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June 2023 | Issue 26

One NASED certified tech adjusts the internal components of audiology equipment while another observes

Lee Searcy and Joshua Rives are e3 MSR West Colorado NASED-certified technicians providing service for audiology instruments. (Photo courtesy e3 MSR West Colorado)

Calibrating equipment is key

The truth is, we cannot be confident that our newborn hearing screening results are accurate if we are not confident that our equipment is functioning properly. Calibration refers to the process of making sure that the sounds that you are presenting using your newborn hearing screening equipment are accurate.


Calibrating equipment is key

Calibration frequency

Contingency plan for equipment failure

COEHDI support contact update

There are two types of calibration: subjective and objective. 

  1. Subjective calibration is the process of looking for signs of wear or damage of your equipment and conducting listening checks (also referred to as biological checks) where you use your newborn hearing screening equipment to perform a screening on yourself. 
  2. Objective calibration is the process of using specialized tools and specialized tests to assess the function of your newborn hearing screening equipment and ensure that the sounds you are presenting are accurate. 

In this issue, we walk you through the two types of calibration and provide information and resources to help ensure your equipment is functioning properly.

How often should my newborn hearing screening equipment be calibrated?

Ideally, subjective calibration should occur at the start of each day before you begin screening a baby. It should also occur several times during days when the equipment is used for more than 20 screenings. And, subjective calibration should be the first troubleshooting step if your newborn hearing screening equipment is accidentally dropped or anytime you notice unexpected results. A good example of “unexpected results” is if you, or someone on your team, notices an unexpected increase in the number of babies who refer or do not pass their screen. 

Objective calibration should be performed at least once per year by a certified technician. Most newborn hearing screening programs will contract with a third party for this service. It is important to find a technician who has received specific training calibrating and repairing your make/model of equipment. A technician certified by the National Association of Special Equipment Distributors (NASED) ensures calibration and service of your equipment is high quality.

Contact information for the Colorado branch of the most common nationwide provider of audiology equipment sales and service solutions is:  

e3 MSR West Colorado

14377 Mead St

Longmont, CO 80504

Office: (800) 777-4130

Fax: (303) 604-2610


Biomedical equipment technicians, commonly referred to as BioMeds, are hospital employees responsible for installation, maintenance, and repair of biomedical hospital equipment. BioMeds are not NASED certified technicians and cannot perform objective calibration of your newborn hearing screening equipment. If your newborn hearing screening equipment is broken or you suspect it is not functioning properly, BioMeds may be able to reach out to the manufacturer of your equipment for technician support or to order replacement equipment or loaner equipment from the manufacturer. Notably, they are not trained to provide objective annual calibration of your newborn hearing screening equipment.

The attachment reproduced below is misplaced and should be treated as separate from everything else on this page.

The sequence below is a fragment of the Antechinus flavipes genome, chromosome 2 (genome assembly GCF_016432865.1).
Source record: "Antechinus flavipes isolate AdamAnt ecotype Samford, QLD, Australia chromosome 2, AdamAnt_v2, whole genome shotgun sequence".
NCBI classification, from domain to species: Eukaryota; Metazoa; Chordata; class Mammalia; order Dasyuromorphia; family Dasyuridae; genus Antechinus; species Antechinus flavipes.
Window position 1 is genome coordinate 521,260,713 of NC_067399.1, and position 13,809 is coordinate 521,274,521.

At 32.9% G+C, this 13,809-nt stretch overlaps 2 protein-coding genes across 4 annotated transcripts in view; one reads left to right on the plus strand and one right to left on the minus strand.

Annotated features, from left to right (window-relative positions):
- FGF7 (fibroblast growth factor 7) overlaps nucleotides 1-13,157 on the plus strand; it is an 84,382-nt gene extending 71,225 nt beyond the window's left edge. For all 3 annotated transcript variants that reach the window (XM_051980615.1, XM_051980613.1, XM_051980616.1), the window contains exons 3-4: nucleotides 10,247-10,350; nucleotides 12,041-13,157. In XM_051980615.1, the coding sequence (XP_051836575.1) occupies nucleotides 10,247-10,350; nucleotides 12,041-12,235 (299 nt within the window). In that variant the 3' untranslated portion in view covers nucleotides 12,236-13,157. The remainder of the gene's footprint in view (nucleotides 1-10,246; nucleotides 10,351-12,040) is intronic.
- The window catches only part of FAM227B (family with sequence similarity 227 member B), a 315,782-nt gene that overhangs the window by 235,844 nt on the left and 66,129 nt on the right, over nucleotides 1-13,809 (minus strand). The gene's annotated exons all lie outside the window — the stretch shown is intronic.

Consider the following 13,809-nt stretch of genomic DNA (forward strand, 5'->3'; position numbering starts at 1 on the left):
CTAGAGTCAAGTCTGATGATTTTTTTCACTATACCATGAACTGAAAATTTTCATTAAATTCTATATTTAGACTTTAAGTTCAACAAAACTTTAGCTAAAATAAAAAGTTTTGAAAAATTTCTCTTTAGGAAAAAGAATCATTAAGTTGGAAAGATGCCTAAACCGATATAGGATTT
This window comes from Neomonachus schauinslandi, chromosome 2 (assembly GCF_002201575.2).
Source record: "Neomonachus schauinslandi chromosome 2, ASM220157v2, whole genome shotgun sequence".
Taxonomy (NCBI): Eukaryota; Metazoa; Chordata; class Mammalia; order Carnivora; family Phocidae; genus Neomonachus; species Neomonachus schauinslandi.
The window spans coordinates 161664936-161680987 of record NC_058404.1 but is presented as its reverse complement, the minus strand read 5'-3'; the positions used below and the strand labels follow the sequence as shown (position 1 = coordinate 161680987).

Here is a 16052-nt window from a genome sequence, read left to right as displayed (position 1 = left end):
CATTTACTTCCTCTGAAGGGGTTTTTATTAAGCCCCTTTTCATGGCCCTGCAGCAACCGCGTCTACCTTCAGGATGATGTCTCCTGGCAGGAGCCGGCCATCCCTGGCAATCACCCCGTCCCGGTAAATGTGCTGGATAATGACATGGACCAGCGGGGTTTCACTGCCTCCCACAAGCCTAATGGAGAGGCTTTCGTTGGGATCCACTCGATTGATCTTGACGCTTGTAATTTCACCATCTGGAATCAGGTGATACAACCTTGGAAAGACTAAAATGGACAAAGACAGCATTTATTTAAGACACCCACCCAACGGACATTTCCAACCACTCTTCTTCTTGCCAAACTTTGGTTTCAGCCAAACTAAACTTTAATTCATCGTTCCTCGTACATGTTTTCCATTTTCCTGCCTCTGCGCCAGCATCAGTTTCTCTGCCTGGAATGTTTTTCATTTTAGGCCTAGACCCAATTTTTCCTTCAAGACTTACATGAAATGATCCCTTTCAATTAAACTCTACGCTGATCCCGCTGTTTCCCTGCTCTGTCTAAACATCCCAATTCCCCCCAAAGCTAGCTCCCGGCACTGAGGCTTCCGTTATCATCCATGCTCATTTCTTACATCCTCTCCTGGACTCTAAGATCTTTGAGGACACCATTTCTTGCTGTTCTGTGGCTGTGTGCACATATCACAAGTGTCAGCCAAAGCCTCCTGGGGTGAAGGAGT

Contingency plan for equipment failure

Creating a written protocol or standard operating procedures (SOP) for newborn hearing screening at your facility is highly recommended to ensure consistency and a high standard of care. As part of this written protocol, we recommend making a contingency plan for equipment failure. This plan should spell out the course of action that should be taken in the event that your newborn hearing screening equipment malfunctions. 

Example contingency plan for equipment failure

  1. Contact BioMed (if it is hospital policy) to evaluate the equipment failure. BioMeds are responsible for installation, maintenance, and repair of biomedical hospital equipment.
  2. Contact the manufacturer of the equipment (if under warranty) or a third party service such as e3 MSR West Colorado (800-777-4130) to arrange for service/repair of the equipment, loaner equipment, or new equipment. 
  3. Babies who miss screening due to equipment malfunction should be brought back for screening when the equipment is repaired, or they should be scheduled by the hospital for screening elsewhere. All screening should be completed before one month of age.

Questions About Newborn Hearing Screening? Contact Audiology Support at COEHDI!

Hannah Glick is an audiologist with COEHDI who can answer any newborn hearing screening related questions that you have. Please note that Hannah’s email address has been recently updated, but her phone number remains the same. 

headshot of a smiling young woman with shoulder length brown hair standing outdoors with yellow fall leaves in the background foliage

Hannah Glick, AuD, PhD, CCC-A

EHDI Consultant

[email protected] *updated 6/2023*



For technical questions about hearing screening, please contact:

Hannah Glick, AuD, PhD, CCC-A

EHDI Consultant

[email protected]


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